Edited by Geert De Baere and Jan Wouters
Chapter 11: The Special Tribunal for Lebanon and the rule of law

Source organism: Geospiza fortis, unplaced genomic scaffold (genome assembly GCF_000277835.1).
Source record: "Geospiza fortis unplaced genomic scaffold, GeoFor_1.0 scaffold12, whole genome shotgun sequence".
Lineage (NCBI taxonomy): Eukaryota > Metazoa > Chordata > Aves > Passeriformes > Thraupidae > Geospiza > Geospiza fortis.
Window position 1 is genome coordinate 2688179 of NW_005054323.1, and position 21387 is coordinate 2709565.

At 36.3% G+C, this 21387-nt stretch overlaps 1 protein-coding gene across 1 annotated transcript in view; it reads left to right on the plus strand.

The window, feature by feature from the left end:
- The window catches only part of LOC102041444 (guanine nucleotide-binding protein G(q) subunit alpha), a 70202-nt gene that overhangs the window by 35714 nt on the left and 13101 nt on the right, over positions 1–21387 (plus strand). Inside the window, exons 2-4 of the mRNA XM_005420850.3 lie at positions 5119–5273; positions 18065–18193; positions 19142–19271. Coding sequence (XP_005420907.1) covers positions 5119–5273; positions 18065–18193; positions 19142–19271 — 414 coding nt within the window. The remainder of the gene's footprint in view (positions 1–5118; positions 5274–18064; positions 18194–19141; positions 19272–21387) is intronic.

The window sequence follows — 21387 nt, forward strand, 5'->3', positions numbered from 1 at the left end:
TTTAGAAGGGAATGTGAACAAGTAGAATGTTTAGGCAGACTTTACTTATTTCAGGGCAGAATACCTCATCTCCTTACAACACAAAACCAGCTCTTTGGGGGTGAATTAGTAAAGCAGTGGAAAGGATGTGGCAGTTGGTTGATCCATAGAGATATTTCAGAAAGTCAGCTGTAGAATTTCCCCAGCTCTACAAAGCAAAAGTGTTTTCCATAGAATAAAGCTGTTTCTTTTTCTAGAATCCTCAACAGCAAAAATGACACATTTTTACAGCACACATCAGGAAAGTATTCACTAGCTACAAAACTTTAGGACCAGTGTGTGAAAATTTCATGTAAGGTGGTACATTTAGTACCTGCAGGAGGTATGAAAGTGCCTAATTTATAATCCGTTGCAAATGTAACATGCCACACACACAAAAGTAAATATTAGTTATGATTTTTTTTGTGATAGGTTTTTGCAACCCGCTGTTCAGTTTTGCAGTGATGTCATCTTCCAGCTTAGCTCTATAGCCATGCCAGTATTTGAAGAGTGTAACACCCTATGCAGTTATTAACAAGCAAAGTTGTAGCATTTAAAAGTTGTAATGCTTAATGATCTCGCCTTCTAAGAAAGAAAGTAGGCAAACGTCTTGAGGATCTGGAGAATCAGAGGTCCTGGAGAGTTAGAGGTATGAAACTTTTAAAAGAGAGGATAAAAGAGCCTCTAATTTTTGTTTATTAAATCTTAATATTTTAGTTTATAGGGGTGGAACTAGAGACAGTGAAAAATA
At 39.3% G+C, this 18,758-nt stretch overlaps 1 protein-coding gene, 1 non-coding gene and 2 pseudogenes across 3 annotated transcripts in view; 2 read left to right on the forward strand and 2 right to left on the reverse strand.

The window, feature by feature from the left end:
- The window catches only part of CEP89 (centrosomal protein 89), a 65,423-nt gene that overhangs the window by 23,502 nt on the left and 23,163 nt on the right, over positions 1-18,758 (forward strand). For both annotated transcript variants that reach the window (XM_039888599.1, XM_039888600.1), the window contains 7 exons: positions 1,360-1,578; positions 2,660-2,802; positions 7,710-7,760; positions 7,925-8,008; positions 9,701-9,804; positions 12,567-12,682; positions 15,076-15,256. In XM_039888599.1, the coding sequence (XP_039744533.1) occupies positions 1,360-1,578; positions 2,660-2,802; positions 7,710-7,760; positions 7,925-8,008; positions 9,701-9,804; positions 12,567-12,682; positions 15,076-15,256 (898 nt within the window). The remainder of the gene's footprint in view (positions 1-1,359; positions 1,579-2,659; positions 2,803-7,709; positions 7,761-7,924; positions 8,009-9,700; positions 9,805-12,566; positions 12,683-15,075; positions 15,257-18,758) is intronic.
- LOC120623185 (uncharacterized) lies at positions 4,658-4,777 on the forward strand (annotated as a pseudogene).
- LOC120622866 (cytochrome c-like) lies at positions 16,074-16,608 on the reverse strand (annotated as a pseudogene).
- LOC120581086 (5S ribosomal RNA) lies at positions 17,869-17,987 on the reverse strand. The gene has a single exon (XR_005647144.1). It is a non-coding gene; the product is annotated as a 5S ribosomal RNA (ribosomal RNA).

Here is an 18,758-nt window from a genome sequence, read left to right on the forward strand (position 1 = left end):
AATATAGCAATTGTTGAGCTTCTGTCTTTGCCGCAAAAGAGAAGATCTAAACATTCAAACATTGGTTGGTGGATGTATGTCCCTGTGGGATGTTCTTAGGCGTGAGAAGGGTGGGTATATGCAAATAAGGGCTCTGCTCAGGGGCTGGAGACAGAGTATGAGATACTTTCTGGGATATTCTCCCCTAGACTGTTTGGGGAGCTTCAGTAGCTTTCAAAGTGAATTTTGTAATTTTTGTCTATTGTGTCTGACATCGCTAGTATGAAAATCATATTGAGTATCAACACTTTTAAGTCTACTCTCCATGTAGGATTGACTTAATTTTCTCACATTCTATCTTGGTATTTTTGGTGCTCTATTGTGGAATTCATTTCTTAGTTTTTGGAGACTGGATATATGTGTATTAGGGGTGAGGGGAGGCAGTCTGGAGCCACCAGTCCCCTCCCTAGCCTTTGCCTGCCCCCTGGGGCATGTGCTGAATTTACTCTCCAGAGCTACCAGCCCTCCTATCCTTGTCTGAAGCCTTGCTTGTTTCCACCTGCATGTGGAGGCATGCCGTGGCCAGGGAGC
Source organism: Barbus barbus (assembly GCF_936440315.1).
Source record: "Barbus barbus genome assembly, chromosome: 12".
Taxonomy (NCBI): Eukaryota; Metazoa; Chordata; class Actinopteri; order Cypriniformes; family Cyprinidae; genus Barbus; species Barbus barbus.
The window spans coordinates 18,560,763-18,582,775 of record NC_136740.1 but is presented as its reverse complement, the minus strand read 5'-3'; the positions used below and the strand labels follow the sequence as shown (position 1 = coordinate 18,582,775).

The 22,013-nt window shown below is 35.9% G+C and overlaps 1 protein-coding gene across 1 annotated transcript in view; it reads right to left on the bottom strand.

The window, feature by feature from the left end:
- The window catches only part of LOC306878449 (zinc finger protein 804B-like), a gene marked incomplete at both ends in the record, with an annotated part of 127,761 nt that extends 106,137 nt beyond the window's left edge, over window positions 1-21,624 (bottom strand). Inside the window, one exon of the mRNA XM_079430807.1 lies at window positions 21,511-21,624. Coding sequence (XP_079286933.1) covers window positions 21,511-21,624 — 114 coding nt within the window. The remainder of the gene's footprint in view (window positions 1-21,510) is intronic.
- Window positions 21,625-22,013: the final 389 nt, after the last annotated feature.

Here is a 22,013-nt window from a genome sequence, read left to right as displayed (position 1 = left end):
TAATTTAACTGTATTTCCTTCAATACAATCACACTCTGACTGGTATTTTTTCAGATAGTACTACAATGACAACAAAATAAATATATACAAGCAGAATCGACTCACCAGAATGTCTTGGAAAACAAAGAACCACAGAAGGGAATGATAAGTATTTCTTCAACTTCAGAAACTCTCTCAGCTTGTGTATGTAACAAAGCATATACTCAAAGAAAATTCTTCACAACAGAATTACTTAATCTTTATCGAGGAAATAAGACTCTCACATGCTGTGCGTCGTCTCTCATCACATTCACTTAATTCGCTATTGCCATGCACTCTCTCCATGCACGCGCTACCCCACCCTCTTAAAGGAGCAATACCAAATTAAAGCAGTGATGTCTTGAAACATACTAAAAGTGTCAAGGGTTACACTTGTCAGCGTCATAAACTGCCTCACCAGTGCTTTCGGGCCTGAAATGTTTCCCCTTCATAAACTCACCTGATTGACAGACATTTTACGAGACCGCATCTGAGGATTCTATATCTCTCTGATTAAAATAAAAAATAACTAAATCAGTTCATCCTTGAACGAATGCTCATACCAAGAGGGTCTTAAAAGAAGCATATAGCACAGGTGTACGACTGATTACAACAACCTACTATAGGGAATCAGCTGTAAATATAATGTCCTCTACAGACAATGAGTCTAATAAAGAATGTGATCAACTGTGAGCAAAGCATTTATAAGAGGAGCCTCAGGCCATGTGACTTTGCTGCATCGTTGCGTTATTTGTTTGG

Indicators such as access to justice, effectiveness and efficiency, integrity, transparency and accountability are well accepted in democratic societies with a strong rule of law tradition. Governments, international organisations and civil society play an integral role in safeguarding it. When governments fall short of their responsibility and civil society or the media are unable to sufficiently influence or denounce government practices, the international community may have a duty to act in the most grievous of situations. At least this is the position that has been largely argued. In those circumstances, the responsibility to uphold the rule of law may rise to the international level. The creation of international criminal tribunals, such as the Special Tribunal for Lebanon (STL) with jurisdiction over the most heinous crimes, may be considered acceptable in such contexts. To be clear, as a general rule, the establishment of ad hoc international criminal tribunals with jurisdiction over offences committed within the territorial boundaries of a sovereign State is an anomaly. Crimes should normally be investigated and tried in the country where they have been committed, by the local authorities and judiciary of that State. It is in the interest of the citizens of that State, the victims and the accused that this be so. It is only in exceptional circumstances that the international community should intervene and take over the responsibility of a State to investigate, prosecute and try.
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